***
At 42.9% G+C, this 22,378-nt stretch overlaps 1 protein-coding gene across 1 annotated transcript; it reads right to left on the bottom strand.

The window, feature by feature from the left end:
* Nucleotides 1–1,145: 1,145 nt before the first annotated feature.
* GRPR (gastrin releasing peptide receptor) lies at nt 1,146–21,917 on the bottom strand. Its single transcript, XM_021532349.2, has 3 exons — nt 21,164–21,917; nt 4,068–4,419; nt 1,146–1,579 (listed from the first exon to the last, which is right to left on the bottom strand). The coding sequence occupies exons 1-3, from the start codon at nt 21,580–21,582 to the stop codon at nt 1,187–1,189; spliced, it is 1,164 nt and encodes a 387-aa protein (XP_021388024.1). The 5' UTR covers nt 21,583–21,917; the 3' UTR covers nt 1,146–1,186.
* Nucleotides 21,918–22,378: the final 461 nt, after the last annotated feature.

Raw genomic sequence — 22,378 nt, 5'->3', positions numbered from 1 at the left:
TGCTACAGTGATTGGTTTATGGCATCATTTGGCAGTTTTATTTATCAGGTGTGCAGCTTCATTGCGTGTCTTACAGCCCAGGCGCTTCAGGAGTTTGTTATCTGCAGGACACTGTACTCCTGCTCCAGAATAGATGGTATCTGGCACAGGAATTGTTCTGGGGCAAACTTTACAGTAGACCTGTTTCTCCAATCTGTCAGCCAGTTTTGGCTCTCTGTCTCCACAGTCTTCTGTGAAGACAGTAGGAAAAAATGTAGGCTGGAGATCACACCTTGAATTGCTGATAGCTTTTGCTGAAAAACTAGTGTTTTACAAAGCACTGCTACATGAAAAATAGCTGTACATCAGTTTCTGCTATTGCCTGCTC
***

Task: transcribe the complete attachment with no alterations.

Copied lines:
At 42.9% G+C, this 22,378-nt stretch overlaps 1 protein-coding gene across 1 annotated transcript; it reads right to left on the bottom strand.

The window, feature by feature from the left end:
* Nucleotides 1–1,145: 1,145 nt before the first annotated feature.
* GRPR (gastrin releasing peptide receptor) lies at nt 1,146–21,917 on the bottom strand. Its single transcript, XM_021532349.2, has 3 exons — nt 21,164–21,917; nt 4,068–4,419; nt 1,146–1,579 (listed from the first exon to the last, which is right to left on the bottom strand). The coding sequence occupies exons 1-3, from the start codon at nt 21,580–21,582 to the stop codon at nt 1,187–1,189; spliced, it is 1,164 nt and encodes a 387-aa protein (XP_021388024.1). The 5' UTR covers nt 21,583–21,917; the 3' UTR covers nt 1,146–1,186.
* Nucleotides 21,918–22,378: the final 461 nt, after the last annotated feature.

Raw genomic sequence — 22,378 nt, 5'->3', positions numbered from 1 at the left:
TGCTACAGTGATTGGTTTATGGCATCATTTGGCAGTTTTATTTATCAGGTGTGCAGCTTCATTGCGTGTCTTACAGCCCAGGCGCTTCAGGAGTTTGTTATCTGCAGGACACTGTACTCCTGCTCCAGAATAGATGGTATCTGGCACAGGAATTGTTCTGGGGCAAACTTTACAGTAGACCTGTTTCTCCAATCTGTCAGCCAGTTTTGGCTCTCTGTCTCCACAGTCTTCTGTGAAGACAGTAGGAAAAAATGTAGGCTGGAGATCACACCTTGAATTGCTGATAGCTTTTGCTGAAAAACTAGTGTTTTACAAAGCACTGCTACATGAAAAATAGCTGTACATCAGTTTCTGCTATTGCCTGCTC